2. Continuing Care Retirement Communities - Retirement communities with "continuing care" are set up for all levels of need: independent living, assisted living and skilled nurse care. Residents can move among the three setups.
    Payment for continuing care retirement homes is made in advance at move-in to the retirement community. Each resident pays a large lump sum -- enough to cover potential long-term care needs, even if they're presently in good health. This high entrance fee brings the peace of mind that senior care costs are handled until the end of life. A high percentage of any unused funds are distributed to heirs.
  3. Continuing Care Assisted Living Homes - When an assisted living home offers continuing care, typically it has a separate residential area for people who need skilled nurse care. Many continuing care assisted living centers offer memory care in secured areas as well.
    Approaches to memory care vary but some continuing care facilities have rooms specially designed for multi-sensory experiences that may be therapeutic for those with Alzheimer's disease, other kinds of progressive dementia and traumatic brain injury.
  4. Senior Cohousing - Cohousing combines private homeownership with communal neighborhood property and shared services. Management is by the neighbors themselves, not a private group or the government.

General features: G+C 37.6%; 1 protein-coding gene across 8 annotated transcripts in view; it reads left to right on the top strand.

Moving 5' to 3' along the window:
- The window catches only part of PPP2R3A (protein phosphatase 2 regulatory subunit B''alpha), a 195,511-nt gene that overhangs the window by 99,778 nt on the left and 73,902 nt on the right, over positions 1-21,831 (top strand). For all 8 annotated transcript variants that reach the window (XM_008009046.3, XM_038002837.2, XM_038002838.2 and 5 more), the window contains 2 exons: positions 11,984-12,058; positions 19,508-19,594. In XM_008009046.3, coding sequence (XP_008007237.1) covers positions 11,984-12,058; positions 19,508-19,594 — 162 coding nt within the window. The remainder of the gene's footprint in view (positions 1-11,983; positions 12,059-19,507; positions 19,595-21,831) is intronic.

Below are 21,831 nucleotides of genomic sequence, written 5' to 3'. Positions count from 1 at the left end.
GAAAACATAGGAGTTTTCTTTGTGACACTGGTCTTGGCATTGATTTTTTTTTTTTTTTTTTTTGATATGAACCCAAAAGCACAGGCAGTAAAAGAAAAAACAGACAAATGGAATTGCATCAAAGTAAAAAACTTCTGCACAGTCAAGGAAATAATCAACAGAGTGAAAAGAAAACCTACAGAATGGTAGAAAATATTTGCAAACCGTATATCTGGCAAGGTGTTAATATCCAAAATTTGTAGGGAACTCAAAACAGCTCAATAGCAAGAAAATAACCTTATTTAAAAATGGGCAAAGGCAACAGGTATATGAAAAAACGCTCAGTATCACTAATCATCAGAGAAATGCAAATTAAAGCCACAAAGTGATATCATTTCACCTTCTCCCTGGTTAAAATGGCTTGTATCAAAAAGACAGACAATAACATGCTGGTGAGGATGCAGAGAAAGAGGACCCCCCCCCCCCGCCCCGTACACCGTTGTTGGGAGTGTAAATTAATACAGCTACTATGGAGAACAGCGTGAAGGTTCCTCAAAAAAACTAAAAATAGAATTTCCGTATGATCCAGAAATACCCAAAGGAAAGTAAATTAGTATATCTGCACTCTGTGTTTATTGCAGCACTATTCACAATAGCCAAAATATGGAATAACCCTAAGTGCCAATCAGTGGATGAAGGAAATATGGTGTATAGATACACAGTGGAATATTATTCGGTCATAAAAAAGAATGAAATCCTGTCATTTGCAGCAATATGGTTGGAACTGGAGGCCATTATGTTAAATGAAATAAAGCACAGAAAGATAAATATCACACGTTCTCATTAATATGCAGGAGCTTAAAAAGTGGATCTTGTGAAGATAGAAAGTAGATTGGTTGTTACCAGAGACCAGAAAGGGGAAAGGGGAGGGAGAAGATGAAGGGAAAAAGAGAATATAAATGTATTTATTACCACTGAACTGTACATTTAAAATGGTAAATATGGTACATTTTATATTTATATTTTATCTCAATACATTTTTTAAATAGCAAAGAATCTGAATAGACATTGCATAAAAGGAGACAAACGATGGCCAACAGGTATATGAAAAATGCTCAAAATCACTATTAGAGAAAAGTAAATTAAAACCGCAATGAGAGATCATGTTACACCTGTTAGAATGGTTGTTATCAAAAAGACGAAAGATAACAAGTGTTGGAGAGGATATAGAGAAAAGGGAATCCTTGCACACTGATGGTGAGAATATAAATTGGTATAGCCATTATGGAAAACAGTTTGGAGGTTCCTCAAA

In specifically senior cohousing, the community is designed to support senior care as needed. Members of the community might start off as active independent adults, for instance, and years later collectively contract for services like daily transportation, meal preparation and home health care.

Assisted Living

Assisted living homes, also called personal care homes, are for people in need of personal care support. Health aides and other staff help residents with activities of daily living (ADLs) such as bathing, dressing and transportation. Usually for Medicaid or private insurance to make payments, a person needs to require help with at least two ADLs.

If skilled medical service becomes a need, generally the resident relocates unless the facility is a continuing care assisted living center. (Continuing care adds nursing home services.) To avoid moving it may be possible to hire private medical caregivers.

Some assisted living homes also provide memory care for those with symptoms of Alzheimer's disease and other forms of dementia.  

Nursing Homes

Nursing homes generally serve seniors who have chronic medical conditions that require skilled care. They also serve those with temporary needs for medical care after illness, injury or surgery. Some nursing homes offer memory care as well.

Nursing homes are typically the most expensive housing choices for senior care. This is because of the medical equipment and medical care provided in addition to personal care, room and board. Our guide to nursing home care explains payment options including long-term care insurance, VA funds, Medicare and more.